BEST ADAPTED SCREENPLAY:
- Adam McKay & Charles Randolph for THE BIG SHORT, based on the book by Michael Lewis
- Nick Hornby for BROOKLYN, based on the novel by Colm Toibin
- Phyllis Nagy for CAROL, Based on the novel The Price of Salt by Patricia Highsmith
- Drew Goddard for THE MARTIAN, based on the novel by Andy Weir
- Emma Donoghue for ROOM, based on her novel
Who Will Win?
This is a tough category. This will be between The Big Short and Room.
Usually known for broad comedies like Anchorman, Step Brothers and pretty much any comedy starring Will Ferrell, Adam McKay took a giant leap out of his comfort zone to deal with the subject of the 2008 economy collapse. He tried to do it with The Other Guys, but the message got lost in the buddy cop tropes. So, he joins co-writer Charles Randolph to tell a true life tale of the few investors who predicted the housing bubble would burst and made financial investments against the US Economy.
He took an even greater risk by applying a Meta style to the film. Throughout the film, Ryan Gosling speaks directly to the audience to inform them of the story at hand. Not only that, but other characters will turn to the audience and correct anything said by the character. He even has actresses Margot Robbie and Selena Gomez and Chef Anthony Bourdain play themselves as they explain complicated investment terms.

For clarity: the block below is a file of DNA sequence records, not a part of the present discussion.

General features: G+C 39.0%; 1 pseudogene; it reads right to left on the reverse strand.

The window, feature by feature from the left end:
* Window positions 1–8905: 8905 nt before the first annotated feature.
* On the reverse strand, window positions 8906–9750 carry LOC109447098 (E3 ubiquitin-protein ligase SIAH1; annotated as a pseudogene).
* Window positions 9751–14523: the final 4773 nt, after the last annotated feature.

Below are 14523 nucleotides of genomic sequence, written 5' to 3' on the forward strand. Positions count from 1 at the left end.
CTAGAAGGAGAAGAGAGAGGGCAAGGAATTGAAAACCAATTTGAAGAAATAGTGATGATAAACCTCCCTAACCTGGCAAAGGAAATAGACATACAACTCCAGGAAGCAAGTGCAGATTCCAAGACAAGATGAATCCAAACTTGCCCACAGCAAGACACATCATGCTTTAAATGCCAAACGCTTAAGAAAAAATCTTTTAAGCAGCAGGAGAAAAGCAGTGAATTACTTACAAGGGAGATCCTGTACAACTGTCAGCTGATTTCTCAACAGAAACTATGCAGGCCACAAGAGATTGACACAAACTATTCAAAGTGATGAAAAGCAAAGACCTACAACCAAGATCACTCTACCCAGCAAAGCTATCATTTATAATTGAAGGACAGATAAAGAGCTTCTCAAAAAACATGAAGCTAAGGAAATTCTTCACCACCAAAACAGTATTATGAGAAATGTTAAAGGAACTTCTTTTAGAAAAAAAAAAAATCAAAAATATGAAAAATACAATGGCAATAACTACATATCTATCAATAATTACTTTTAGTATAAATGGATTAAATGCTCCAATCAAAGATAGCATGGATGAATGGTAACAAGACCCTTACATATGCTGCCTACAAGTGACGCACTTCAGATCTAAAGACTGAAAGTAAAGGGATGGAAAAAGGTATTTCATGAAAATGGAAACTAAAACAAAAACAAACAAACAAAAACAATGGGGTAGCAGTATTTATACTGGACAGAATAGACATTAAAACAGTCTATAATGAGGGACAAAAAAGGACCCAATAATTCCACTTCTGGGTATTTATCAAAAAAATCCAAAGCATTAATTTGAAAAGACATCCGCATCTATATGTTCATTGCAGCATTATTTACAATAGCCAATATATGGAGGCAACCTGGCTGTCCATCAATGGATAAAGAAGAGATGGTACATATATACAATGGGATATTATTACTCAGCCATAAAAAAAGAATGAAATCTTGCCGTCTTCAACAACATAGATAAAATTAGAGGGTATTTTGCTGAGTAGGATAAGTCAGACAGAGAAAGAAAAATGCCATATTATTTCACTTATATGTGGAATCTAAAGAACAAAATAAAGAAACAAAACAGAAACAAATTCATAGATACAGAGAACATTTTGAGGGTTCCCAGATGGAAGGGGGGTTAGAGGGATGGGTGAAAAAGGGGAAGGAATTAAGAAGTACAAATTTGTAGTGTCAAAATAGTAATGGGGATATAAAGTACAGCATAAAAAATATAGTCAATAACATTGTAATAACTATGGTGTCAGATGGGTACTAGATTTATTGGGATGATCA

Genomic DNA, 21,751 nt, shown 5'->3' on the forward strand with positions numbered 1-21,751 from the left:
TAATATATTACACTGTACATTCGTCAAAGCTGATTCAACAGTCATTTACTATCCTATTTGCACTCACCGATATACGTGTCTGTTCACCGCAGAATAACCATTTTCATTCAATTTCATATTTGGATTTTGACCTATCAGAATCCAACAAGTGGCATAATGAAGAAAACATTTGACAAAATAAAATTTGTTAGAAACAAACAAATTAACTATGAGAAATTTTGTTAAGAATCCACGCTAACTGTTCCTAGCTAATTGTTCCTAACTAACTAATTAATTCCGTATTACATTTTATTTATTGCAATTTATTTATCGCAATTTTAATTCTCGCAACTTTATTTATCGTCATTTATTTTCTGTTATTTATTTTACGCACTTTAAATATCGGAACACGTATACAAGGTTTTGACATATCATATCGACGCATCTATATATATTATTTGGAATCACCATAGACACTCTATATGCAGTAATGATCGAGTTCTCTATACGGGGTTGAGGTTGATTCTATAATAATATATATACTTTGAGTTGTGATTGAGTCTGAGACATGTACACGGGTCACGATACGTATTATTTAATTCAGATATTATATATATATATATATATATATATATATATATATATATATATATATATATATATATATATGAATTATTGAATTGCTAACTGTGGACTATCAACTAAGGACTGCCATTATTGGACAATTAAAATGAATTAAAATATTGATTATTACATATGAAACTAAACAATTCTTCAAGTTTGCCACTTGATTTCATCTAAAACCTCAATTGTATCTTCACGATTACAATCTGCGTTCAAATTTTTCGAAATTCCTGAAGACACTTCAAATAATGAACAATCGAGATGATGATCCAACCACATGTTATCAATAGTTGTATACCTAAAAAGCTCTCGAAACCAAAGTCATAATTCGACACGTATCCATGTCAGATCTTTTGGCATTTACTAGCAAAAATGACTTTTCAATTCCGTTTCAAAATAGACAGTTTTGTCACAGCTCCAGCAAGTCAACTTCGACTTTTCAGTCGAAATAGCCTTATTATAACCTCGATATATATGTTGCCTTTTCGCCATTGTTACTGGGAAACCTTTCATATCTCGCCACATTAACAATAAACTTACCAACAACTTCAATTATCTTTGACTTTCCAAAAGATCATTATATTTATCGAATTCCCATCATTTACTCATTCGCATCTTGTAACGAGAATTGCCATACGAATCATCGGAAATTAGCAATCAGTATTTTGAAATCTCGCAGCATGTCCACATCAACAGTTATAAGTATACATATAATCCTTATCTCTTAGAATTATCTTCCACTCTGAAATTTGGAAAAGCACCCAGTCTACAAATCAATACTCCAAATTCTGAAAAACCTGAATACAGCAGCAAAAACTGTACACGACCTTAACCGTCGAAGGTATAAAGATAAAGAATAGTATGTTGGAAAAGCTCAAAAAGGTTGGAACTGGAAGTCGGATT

As a plus, they will outright admit when a scene in the film is inaccurate to what really happened. Acknowledging the fact it’s a film might turn a few people off, but it’s nice for someone to take a gamble on this.
When it does tell a story, it still works. Even if you don’t understand the Housing market, the characters are still entertaining to watch. Each character’s given his own unique personality, from the khaki shorts wearing numbers genius Michael Burry to the loudmouth crusader Mark Baum.
In contrast, Room is a more personal film. Adapted from her own novel, Emma Donoghue tells a tale of Jack, a five year old boy who’s spend his whole life locked up in a shack along with his mother. This is a devastating subject to focus on, and yet Donoghue somehow creates a reassuring tale of perseverance against horrible odds.
The strength of the script is that it’s told mostly from the innocent perspective of Jack. Seeing the shack as his whole world, Jack wakes up every morning saying good morning to all inanimate objects. He regards this as normal life. When his mother finally reveals there’s a wider world, he refuses to believe it at first, but then accepts it.
When he and his mother finally escape, Jack finds the outside world full of wonders. But he’s also painfully shy about exploring it. At this half of the film, we see more of the mother’s perspective. Though no long physically imprisoned, she is now internally imprisoned by her trauma. It becomes her journey of recovery and Jacks’ journey of opening up. At the same time, the script also shows how this tragedy affects those close to her, especially the Grandmother.
It’s a battle between the experimental and the personal. I’m going to predict the academy will go for the experimental The Big Short due to its subject matter.